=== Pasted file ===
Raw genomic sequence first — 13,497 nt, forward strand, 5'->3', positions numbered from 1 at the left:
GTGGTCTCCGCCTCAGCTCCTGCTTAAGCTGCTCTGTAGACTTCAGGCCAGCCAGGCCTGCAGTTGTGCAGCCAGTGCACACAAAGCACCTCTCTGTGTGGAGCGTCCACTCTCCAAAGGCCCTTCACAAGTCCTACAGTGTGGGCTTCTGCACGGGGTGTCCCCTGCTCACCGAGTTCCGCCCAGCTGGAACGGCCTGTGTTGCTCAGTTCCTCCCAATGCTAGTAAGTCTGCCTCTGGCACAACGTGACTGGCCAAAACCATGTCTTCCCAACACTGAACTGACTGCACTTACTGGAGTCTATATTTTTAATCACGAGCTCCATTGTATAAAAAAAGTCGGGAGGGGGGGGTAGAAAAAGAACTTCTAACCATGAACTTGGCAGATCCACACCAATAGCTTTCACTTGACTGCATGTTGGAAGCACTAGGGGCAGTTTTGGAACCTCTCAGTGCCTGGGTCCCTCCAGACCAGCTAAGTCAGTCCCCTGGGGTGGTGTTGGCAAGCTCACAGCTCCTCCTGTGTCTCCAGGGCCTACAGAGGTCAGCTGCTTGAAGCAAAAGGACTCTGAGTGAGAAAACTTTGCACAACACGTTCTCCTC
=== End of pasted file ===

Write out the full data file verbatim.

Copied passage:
Raw genomic sequence first — 13,497 nt, forward strand, 5'->3', positions numbered from 1 at the left:
GTGGTCTCCGCCTCAGCTCCTGCTTAAGCTGCTCTGTAGACTTCAGGCCAGCCAGGCCTGCAGTTGTGCAGCCAGTGCACACAAAGCACCTCTCTGTGTGGAGCGTCCACTCTCCAAAGGCCCTTCACAAGTCCTACAGTGTGGGCTTCTGCACGGGGTGTCCCCTGCTCACCGAGTTCCGCCCAGCTGGAACGGCCTGTGTTGCTCAGTTCCTCCCAATGCTAGTAAGTCTGCCTCTGGCACAACGTGACTGGCCAAAACCATGTCTTCCCAACACTGAACTGACTGCACTTACTGGAGTCTATATTTTTAATCACGAGCTCCATTGTATAAAAAAAGTCGGGAGGGGGGGGTAGAAAAAGAACTTCTAACCATGAACTTGGCAGATCCACACCAATAGCTTTCACTTGACTGCATGTTGGAAGCACTAGGGGCAGTTTTGGAACCTCTCAGTGCCTGGGTCCCTCCAGACCAGCTAAGTCAGTCCCCTGGGGTGGTGTTGGCAAGCTCACAGCTCCTCCTGTGTCTCCAGGGCCTACAGAGGTCAGCTGCTTGAAGCAAAAGGACTCTGAGTGAGAAAACTTTGCACAACACGTTCTCCTC